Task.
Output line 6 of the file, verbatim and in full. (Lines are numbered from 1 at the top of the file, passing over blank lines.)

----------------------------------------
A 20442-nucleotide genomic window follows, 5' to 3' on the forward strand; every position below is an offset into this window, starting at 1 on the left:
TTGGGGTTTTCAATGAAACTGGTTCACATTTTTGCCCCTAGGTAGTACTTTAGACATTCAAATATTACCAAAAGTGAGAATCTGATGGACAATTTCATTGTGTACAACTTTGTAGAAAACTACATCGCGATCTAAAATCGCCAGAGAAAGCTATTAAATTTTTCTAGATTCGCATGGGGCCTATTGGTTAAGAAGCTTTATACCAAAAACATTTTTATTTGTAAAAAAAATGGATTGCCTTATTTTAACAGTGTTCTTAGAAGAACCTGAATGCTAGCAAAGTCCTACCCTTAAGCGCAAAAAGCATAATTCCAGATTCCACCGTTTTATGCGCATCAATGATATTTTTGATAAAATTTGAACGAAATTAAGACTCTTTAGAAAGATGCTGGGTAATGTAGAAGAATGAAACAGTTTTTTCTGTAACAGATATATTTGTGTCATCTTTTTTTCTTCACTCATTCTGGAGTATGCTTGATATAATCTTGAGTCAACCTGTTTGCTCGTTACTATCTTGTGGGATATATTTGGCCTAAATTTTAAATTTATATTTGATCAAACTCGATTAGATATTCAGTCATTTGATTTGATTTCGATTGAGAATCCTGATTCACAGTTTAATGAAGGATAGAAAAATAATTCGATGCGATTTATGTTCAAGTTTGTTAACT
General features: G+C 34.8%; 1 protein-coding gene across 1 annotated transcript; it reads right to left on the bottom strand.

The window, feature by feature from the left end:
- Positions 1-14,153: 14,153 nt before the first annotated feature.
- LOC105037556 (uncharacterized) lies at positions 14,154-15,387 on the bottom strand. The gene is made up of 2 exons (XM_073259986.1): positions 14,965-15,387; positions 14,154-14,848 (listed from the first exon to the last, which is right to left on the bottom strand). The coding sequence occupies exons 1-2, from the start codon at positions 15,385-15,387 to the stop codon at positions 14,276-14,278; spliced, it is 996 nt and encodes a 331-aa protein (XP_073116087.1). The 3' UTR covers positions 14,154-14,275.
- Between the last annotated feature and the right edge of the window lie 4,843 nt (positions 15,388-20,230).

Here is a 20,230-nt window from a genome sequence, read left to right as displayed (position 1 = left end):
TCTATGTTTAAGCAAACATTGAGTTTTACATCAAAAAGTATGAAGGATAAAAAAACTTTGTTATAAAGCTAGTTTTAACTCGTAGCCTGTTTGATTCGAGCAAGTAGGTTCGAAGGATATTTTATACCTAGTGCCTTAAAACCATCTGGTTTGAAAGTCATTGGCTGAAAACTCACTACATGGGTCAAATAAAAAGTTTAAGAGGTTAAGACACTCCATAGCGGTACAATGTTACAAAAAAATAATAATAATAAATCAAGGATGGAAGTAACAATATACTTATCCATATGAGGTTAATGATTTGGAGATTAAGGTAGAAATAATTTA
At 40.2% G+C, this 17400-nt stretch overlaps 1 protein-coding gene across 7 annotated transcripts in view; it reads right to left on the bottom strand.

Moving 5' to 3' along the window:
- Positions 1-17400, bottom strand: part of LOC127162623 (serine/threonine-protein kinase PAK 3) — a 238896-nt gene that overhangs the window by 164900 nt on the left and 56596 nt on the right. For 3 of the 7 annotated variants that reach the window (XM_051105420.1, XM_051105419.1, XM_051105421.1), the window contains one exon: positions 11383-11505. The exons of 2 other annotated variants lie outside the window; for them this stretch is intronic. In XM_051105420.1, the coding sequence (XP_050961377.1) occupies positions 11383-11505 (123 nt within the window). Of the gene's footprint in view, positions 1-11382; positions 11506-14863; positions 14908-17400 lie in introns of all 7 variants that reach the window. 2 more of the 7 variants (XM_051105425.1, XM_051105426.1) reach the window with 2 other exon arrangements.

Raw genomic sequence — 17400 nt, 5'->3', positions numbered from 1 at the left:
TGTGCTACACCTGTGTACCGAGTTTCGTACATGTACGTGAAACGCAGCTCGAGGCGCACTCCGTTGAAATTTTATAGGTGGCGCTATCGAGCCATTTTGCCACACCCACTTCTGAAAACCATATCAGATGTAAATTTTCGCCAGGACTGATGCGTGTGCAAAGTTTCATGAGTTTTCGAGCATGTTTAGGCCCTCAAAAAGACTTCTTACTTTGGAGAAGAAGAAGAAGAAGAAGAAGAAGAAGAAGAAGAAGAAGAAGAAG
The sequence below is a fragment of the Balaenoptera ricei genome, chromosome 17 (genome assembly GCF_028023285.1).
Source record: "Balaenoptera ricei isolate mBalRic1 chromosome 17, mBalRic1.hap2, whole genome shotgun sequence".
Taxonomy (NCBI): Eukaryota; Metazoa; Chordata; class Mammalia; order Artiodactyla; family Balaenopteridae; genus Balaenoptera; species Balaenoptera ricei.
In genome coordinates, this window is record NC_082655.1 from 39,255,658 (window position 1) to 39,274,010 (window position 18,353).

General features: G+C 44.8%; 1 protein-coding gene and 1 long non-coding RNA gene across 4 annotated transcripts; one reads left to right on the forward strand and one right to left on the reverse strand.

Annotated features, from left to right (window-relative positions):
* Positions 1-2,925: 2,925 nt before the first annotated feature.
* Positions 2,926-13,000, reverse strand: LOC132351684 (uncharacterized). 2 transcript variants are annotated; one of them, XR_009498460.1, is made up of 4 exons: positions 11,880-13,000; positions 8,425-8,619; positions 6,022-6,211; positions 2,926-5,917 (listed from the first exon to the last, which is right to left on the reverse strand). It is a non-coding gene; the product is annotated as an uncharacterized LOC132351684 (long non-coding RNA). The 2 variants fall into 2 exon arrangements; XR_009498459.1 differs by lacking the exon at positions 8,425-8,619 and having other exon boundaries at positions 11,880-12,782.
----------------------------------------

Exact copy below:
- LOC105037556 (uncharacterized) lies at positions 14,154-15,387 on the bottom strand. The gene is made up of 2 exons (XM_073259986.1): positions 14,965-15,387; positions 14,154-14,848 (listed from the first exon to the last, which is right to left on the bottom strand). The coding sequence occupies exons 1-2, from the start codon at positions 15,385-15,387 to the stop codon at positions 14,276-14,278; spliced, it is 996 nt and encodes a 331-aa protein (XP_073116087.1). The 3' UTR covers positions 14,154-14,275.